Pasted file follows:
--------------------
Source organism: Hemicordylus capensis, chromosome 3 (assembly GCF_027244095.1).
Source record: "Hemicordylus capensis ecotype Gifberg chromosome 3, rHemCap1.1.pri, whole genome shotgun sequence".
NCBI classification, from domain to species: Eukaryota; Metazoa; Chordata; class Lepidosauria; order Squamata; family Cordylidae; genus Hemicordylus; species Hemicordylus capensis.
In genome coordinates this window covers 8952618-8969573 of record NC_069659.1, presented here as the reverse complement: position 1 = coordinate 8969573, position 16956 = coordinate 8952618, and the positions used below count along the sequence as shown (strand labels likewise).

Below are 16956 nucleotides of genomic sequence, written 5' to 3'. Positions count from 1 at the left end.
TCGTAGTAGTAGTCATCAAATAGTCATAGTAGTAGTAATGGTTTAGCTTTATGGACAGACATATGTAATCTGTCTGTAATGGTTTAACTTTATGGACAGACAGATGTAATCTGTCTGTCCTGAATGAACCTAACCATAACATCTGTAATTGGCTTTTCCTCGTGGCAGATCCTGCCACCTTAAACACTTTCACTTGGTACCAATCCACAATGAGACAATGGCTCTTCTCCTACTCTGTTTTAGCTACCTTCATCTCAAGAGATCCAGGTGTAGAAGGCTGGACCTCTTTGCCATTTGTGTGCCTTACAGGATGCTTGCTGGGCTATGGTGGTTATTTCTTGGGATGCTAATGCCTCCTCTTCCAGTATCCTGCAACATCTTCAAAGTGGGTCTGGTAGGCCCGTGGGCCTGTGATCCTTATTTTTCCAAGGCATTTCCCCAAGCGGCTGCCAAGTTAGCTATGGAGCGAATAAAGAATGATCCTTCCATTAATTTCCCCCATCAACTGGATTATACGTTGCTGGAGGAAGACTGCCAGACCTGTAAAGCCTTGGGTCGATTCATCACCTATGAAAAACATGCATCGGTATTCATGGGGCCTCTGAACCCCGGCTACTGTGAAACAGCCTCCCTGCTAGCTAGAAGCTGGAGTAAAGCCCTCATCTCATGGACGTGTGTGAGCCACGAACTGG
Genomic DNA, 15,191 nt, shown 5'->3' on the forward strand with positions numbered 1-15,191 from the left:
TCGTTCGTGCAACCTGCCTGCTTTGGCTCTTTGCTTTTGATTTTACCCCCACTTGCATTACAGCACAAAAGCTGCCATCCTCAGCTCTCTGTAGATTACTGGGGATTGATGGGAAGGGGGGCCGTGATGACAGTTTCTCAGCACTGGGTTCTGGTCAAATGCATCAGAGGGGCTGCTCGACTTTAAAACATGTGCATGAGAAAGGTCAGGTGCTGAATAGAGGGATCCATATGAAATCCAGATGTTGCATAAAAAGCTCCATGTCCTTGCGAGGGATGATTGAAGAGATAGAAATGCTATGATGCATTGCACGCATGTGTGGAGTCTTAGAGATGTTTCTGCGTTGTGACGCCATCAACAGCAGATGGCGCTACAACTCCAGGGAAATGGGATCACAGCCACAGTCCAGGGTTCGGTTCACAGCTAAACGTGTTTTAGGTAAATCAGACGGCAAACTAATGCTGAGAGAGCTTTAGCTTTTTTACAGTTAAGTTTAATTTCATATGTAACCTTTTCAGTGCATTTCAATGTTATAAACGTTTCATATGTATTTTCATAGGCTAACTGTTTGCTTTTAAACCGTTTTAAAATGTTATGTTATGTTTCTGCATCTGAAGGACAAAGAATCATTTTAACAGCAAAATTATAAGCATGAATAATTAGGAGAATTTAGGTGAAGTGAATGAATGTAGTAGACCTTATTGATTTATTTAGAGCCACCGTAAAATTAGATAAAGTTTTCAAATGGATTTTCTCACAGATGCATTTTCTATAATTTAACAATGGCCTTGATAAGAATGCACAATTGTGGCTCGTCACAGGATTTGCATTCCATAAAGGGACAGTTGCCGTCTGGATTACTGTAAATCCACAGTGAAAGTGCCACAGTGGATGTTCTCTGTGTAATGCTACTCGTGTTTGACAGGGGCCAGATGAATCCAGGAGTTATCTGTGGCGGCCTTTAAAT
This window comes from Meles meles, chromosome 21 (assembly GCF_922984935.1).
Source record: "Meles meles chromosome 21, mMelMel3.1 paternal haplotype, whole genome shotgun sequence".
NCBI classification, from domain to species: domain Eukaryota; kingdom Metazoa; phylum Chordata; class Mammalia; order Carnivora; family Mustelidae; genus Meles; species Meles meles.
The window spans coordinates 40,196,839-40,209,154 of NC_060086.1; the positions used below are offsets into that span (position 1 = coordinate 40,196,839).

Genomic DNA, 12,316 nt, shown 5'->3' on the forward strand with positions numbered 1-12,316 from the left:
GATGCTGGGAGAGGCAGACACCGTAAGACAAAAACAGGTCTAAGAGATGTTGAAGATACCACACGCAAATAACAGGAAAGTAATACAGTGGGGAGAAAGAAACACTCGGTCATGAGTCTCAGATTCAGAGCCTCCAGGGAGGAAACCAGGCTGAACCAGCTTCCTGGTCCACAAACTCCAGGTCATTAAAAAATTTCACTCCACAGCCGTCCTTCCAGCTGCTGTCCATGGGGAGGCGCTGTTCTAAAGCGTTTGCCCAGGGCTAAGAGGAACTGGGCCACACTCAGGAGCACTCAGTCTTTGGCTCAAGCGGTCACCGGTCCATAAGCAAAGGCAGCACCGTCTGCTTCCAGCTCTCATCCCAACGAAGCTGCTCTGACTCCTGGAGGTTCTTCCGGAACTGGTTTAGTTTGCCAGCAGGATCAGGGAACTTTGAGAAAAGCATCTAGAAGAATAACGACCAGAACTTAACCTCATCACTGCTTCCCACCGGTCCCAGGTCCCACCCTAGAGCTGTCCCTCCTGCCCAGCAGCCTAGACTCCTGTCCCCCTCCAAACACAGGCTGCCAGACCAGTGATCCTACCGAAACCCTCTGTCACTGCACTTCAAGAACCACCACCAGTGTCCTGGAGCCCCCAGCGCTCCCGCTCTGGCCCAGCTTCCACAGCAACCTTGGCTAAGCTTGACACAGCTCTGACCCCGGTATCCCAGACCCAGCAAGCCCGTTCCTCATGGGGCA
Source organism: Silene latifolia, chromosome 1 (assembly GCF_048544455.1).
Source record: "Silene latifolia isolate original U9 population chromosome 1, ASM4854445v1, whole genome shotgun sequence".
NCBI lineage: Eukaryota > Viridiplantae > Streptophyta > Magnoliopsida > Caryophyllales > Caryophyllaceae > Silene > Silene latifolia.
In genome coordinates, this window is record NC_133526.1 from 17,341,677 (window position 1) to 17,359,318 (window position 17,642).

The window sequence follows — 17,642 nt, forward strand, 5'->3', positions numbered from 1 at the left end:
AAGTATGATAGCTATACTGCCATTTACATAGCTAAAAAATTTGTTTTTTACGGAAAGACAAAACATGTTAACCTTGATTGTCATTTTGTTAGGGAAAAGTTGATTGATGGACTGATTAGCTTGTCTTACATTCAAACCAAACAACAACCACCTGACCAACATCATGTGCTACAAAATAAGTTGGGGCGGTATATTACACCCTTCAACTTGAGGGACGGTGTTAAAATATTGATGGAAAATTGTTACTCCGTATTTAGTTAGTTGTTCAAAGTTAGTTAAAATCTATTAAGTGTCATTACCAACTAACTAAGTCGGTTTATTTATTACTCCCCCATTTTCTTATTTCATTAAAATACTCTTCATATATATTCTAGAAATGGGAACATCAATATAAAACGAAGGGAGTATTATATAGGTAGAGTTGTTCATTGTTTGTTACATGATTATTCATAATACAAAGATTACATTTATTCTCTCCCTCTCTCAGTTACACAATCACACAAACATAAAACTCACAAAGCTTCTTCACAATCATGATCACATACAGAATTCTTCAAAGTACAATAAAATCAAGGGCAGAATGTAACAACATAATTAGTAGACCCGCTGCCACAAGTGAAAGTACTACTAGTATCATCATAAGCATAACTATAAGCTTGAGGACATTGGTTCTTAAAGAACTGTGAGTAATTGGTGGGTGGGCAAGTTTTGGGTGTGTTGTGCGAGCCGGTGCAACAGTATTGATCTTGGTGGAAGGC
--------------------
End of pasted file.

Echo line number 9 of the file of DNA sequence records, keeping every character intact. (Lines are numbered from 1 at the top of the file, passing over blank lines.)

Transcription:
This window comes from Meles meles, chromosome 21 (assembly GCF_922984935.1).